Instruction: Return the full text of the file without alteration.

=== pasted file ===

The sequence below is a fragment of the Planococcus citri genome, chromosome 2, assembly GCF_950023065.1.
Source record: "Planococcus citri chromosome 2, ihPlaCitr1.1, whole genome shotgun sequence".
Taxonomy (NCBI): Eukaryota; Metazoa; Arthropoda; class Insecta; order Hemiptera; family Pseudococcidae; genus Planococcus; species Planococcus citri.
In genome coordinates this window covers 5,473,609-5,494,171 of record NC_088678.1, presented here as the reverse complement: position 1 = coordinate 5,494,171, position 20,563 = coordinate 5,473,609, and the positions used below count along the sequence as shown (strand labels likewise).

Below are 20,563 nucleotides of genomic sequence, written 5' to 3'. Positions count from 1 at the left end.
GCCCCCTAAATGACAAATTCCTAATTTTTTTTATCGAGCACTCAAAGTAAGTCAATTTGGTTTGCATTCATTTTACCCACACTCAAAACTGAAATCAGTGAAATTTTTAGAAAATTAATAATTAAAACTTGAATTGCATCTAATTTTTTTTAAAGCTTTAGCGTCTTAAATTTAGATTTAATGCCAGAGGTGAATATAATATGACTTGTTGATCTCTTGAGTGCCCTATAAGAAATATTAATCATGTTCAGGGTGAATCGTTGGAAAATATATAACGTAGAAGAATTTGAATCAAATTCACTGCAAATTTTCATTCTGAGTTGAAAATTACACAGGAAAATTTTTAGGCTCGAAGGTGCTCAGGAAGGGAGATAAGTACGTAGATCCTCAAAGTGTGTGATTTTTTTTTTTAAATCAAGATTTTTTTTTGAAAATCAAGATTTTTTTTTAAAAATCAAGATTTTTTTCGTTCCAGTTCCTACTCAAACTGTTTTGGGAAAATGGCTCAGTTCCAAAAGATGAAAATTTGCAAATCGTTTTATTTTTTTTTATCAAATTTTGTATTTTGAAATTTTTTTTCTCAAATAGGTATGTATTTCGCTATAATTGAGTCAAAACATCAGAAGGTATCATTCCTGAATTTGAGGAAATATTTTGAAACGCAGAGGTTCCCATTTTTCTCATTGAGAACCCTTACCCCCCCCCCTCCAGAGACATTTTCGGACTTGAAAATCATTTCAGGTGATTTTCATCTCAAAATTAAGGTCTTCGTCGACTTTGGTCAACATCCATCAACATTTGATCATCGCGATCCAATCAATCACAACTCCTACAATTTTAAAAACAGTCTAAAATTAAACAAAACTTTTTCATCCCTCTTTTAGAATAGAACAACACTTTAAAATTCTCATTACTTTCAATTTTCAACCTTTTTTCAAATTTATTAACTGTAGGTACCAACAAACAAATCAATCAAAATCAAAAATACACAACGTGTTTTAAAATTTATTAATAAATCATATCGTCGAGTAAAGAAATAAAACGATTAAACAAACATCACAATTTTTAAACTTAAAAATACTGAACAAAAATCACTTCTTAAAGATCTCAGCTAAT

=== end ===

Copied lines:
The sequence below is a fragment of the Planococcus citri genome, chromosome 2, assembly GCF_950023065.1.
Source record: "Planococcus citri chromosome 2, ihPlaCitr1.1, whole genome shotgun sequence".
Taxonomy (NCBI): Eukaryota; Metazoa; Arthropoda; class Insecta; order Hemiptera; family Pseudococcidae; genus Planococcus; species Planococcus citri.
In genome coordinates this window covers 5,473,609-5,494,171 of record NC_088678.1, presented here as the reverse complement: position 1 = coordinate 5,494,171, position 20,563 = coordinate 5,473,609, and the positions used below count along the sequence as shown (strand labels likewise).

Below are 20,563 nucleotides of genomic sequence, written 5' to 3'. Positions count from 1 at the left end.
GCCCCCTAAATGACAAATTCCTAATTTTTTTTATCGAGCACTCAAAGTAAGTCAATTTGGTTTGCATTCATTTTACCCACACTCAAAACTGAAATCAGTGAAATTTTTAGAAAATTAATAATTAAAACTTGAATTGCATCTAATTTTTTTTAAAGCTTTAGCGTCTTAAATTTAGATTTAATGCCAGAGGTGAATATAATATGACTTGTTGATCTCTTGAGTGCCCTATAAGAAATATTAATCATGTTCAGGGTGAATCGTTGGAAAATATATAACGTAGAAGAATTTGAATCAAATTCACTGCAAATTTTCATTCTGAGTTGAAAATTACACAGGAAAATTTTTAGGCTCGAAGGTGCTCAGGAAGGGAGATAAGTACGTAGATCCTCAAAGTGTGTGATTTTTTTTTTTAAATCAAGATTTTTTTTTGAAAATCAAGATTTTTTTTTAAAAATCAAGATTTTTTTCGTTCCAGTTCCTACTCAAACTGTTTTGGGAAAATGGCTCAGTTCCAAAAGATGAAAATTTGCAAATCGTTTTATTTTTTTTTATCAAATTTTGTATTTTGAAATTTTTTTTCTCAAATAGGTATGTATTTCGCTATAATTGAGTCAAAACATCAGAAGGTATCATTCCTGAATTTGAGGAAATATTTTGAAACGCAGAGGTTCCCATTTTTCTCATTGAGAACCCTTACCCCCCCCCCTCCAGAGACATTTTCGGACTTGAAAATCATTTCAGGTGATTTTCATCTCAAAATTAAGGTCTTCGTCGACTTTGGTCAACATCCATCAACATTTGATCATCGCGATCCAATCAATCACAACTCCTACAATTTTAAAAACAGTCTAAAATTAAACAAAACTTTTTCATCCCTCTTTTAGAATAGAACAACACTTTAAAATTCTCATTACTTTCAATTTTCAACCTTTTTTCAAATTTATTAACTGTAGGTACCAACAAACAAATCAATCAAAATCAAAAATACACAACGTGTTTTAAAATTTATTAATAAATCATATCGTCGAGTAAAGAAATAAAACGATTAAACAAACATCACAATTTTTAAACTTAAAAATACTGAACAAAAATCACTTCTTAAAGATCTCAGCTAAT